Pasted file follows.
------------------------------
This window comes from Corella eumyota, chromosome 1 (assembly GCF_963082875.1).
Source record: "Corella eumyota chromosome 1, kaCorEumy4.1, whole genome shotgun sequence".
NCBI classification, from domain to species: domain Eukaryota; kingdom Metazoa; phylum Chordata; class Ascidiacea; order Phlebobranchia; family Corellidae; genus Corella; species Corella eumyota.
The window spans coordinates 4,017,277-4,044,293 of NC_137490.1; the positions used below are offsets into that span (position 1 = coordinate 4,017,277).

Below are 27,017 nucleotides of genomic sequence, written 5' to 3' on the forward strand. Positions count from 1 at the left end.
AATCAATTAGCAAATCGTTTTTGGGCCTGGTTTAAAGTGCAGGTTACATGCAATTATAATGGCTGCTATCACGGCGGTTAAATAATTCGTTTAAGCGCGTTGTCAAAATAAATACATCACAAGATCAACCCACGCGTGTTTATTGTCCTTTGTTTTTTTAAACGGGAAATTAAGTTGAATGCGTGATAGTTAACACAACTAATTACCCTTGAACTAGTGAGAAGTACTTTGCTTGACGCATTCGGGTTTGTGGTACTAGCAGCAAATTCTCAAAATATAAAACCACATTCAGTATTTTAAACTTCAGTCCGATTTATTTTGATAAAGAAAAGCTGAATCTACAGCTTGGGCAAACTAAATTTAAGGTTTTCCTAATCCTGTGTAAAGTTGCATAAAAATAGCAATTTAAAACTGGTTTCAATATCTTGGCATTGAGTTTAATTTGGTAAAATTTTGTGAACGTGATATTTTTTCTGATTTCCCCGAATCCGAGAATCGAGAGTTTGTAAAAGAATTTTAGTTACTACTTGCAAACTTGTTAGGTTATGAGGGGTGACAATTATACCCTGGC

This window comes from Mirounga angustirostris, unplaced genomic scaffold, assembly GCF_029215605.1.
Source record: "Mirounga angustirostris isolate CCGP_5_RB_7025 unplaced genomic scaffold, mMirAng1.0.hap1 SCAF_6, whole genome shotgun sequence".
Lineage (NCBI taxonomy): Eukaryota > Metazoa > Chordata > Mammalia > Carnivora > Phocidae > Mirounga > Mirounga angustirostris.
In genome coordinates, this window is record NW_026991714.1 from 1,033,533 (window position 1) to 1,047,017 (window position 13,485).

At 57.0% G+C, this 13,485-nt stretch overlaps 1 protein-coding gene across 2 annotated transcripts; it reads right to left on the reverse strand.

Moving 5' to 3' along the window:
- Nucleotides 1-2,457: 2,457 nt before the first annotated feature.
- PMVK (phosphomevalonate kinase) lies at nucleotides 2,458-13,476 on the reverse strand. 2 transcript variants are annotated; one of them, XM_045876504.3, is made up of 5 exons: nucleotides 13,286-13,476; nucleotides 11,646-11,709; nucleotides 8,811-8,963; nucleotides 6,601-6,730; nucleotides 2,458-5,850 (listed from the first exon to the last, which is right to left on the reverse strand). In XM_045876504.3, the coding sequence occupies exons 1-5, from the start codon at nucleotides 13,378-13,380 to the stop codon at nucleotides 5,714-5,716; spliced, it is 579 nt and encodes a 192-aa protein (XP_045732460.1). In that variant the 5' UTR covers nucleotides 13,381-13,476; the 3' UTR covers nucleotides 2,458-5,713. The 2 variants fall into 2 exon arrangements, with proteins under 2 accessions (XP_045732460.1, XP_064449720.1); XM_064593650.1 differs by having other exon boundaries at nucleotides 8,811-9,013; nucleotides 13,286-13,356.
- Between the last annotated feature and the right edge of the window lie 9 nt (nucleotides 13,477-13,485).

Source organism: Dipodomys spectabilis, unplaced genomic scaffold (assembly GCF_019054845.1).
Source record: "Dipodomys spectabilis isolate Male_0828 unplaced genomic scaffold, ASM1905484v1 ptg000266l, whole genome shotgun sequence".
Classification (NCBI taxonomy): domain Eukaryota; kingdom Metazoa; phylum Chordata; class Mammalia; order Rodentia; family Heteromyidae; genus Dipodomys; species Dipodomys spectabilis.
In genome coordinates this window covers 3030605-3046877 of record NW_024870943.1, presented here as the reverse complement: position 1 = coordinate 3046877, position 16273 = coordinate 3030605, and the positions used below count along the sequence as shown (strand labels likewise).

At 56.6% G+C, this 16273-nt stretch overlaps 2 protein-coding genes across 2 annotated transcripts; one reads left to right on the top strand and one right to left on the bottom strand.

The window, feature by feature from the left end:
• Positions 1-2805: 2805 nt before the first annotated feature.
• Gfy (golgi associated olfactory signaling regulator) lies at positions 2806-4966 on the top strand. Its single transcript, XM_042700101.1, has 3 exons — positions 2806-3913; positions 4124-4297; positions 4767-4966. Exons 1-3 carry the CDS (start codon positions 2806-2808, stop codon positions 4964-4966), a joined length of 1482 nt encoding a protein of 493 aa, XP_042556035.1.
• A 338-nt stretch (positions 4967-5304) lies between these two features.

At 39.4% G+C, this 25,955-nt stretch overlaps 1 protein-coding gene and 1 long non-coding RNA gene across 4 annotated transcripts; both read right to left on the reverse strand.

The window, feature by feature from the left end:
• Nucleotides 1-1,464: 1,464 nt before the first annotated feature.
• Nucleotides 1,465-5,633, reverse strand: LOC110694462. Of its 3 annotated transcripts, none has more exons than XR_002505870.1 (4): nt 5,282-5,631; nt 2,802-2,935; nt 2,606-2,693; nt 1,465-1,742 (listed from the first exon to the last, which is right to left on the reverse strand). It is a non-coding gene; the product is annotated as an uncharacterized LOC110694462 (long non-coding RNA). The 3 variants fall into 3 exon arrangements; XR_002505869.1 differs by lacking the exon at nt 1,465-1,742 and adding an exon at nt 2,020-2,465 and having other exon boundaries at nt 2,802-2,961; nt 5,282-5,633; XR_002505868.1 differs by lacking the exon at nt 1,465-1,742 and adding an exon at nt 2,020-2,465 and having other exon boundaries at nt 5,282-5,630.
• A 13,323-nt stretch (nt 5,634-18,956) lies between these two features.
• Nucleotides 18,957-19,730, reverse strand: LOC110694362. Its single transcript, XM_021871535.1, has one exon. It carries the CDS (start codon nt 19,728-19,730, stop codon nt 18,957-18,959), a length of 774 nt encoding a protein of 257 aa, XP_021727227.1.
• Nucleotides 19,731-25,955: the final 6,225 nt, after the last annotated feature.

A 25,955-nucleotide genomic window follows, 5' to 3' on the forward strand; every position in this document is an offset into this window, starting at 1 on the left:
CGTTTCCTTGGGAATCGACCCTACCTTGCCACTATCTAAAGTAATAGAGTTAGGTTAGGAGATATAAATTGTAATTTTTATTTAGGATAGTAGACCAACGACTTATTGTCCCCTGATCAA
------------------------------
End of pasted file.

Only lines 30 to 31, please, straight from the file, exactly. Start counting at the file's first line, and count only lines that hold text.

• Nucleotides 18,957-19,730, reverse strand: LOC110694362. Its single transcript, XM_021871535.1, has one exon. It carries the CDS (start codon nt 19,728-19,730, stop codon nt 18,957-18,959), a length of 774 nt encoding a protein of 257 aa, XP_021727227.1.
• Nucleotides 19,731-25,955: the final 6,225 nt, after the last annotated feature.